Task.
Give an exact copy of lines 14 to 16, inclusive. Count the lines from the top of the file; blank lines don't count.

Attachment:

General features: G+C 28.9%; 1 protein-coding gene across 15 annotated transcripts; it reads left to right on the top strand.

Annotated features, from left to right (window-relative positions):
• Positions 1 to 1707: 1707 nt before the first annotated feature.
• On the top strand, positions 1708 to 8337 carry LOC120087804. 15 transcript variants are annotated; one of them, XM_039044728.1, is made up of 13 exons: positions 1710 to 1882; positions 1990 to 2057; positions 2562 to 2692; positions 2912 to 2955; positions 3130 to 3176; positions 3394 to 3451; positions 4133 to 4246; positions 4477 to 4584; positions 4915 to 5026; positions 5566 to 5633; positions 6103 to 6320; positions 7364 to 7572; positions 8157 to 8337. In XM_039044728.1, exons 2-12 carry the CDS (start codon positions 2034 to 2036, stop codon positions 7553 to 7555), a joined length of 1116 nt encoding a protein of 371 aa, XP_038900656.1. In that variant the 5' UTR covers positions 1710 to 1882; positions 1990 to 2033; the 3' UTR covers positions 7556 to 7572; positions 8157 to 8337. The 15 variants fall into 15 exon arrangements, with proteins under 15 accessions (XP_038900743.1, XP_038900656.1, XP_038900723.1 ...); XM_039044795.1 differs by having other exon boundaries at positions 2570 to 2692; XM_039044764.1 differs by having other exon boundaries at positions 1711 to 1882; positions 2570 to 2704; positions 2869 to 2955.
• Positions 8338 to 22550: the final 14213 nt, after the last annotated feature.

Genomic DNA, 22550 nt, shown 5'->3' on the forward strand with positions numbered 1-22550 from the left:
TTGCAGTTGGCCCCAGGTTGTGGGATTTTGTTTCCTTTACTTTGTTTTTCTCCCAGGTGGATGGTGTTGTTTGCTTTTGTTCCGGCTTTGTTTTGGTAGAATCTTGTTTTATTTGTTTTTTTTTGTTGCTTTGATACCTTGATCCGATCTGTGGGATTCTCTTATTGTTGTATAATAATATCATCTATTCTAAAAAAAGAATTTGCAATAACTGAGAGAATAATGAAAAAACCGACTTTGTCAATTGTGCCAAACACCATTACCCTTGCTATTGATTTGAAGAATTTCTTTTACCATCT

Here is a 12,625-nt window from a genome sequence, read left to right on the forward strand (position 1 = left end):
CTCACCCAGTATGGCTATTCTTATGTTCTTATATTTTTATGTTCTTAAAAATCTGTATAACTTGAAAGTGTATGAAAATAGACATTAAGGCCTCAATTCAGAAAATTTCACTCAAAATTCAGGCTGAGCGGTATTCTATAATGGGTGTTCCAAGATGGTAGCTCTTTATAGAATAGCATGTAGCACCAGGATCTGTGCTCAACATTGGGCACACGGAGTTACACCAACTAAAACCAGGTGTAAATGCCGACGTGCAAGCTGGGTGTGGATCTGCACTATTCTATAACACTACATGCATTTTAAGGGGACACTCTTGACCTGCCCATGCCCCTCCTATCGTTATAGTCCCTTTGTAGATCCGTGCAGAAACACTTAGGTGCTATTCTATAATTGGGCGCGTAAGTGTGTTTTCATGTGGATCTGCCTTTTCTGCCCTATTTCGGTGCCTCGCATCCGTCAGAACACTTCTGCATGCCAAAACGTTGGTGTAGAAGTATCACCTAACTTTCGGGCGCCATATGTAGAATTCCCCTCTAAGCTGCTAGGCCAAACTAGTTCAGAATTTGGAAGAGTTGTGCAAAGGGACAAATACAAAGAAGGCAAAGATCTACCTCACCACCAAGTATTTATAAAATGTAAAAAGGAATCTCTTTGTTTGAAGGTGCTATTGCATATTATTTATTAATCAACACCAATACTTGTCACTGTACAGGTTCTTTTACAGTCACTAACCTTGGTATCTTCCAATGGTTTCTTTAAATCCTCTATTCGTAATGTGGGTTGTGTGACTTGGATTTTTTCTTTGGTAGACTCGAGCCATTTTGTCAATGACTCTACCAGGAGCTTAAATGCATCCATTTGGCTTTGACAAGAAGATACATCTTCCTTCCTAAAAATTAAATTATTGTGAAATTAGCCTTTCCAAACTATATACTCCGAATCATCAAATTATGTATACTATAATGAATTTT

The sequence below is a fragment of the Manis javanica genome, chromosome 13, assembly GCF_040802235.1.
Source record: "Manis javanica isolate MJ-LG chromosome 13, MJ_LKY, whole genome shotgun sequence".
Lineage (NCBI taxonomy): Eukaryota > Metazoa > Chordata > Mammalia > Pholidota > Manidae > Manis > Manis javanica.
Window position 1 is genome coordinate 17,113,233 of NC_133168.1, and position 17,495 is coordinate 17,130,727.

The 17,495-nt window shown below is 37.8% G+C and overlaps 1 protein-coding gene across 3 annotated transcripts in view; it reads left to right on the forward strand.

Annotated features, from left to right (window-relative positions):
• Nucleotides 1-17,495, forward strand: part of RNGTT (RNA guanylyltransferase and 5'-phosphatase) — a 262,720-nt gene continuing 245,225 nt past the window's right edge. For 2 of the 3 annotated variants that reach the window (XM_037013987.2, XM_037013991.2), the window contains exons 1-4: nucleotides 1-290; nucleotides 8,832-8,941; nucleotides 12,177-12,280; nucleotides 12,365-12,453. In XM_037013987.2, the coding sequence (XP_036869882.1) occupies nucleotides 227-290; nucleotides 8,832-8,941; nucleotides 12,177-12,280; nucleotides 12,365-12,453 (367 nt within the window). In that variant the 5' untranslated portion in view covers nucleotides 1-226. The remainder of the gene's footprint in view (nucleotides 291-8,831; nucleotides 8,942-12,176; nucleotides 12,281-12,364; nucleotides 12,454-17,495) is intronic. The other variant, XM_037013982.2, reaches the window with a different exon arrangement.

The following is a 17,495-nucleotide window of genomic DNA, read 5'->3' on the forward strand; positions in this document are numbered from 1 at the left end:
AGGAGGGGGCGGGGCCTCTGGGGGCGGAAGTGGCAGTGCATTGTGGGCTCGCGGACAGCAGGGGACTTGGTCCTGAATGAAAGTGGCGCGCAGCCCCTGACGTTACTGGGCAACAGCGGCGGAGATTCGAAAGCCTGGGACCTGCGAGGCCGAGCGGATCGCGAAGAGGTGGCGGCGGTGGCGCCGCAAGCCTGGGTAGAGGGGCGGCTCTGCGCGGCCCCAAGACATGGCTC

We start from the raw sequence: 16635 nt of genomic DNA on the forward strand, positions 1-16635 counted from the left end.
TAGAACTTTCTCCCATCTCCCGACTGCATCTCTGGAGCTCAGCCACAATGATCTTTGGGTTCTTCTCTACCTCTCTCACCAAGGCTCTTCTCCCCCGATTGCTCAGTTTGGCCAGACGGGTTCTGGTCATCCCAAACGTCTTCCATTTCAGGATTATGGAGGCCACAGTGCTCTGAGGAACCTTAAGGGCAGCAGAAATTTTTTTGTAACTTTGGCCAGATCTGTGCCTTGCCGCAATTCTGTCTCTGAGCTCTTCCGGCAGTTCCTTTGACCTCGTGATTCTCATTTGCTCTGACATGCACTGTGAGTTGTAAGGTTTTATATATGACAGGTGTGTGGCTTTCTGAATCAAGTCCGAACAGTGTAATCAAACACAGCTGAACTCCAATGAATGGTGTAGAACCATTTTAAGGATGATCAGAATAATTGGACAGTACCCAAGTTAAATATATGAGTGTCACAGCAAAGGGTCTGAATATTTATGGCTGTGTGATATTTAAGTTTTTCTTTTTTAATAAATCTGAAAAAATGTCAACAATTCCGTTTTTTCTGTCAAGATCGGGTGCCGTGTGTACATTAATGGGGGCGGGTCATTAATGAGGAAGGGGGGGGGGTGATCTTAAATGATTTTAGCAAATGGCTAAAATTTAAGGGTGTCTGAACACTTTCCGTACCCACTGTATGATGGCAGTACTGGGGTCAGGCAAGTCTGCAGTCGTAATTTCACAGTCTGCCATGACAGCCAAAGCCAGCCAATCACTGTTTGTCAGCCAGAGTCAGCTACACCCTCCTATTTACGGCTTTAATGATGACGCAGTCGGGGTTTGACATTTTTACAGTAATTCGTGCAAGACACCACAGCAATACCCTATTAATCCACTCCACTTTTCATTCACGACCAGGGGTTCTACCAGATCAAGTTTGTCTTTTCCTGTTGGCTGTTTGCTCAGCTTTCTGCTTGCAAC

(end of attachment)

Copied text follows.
The 17,495-nt window shown below is 37.8% G+C and overlaps 1 protein-coding gene across 3 annotated transcripts in view; it reads left to right on the forward strand.

Annotated features, from left to right (window-relative positions):
• Nucleotides 1-17,495, forward strand: part of RNGTT (RNA guanylyltransferase and 5'-phosphatase) — a 262,720-nt gene continuing 245,225 nt past the window's right edge. For 2 of the 3 annotated variants that reach the window (XM_037013987.2, XM_037013991.2), the window contains exons 1-4: nucleotides 1-290; nucleotides 8,832-8,941; nucleotides 12,177-12,280; nucleotides 12,365-12,453. In XM_037013987.2, the coding sequence (XP_036869882.1) occupies nucleotides 227-290; nucleotides 8,832-8,941; nucleotides 12,177-12,280; nucleotides 12,365-12,453 (367 nt within the window). In that variant the 5' untranslated portion in view covers nucleotides 1-226. The remainder of the gene's footprint in view (nucleotides 291-8,831; nucleotides 8,942-12,176; nucleotides 12,281-12,364; nucleotides 12,454-17,495) is intronic. The other variant, XM_037013982.2, reaches the window with a different exon arrangement.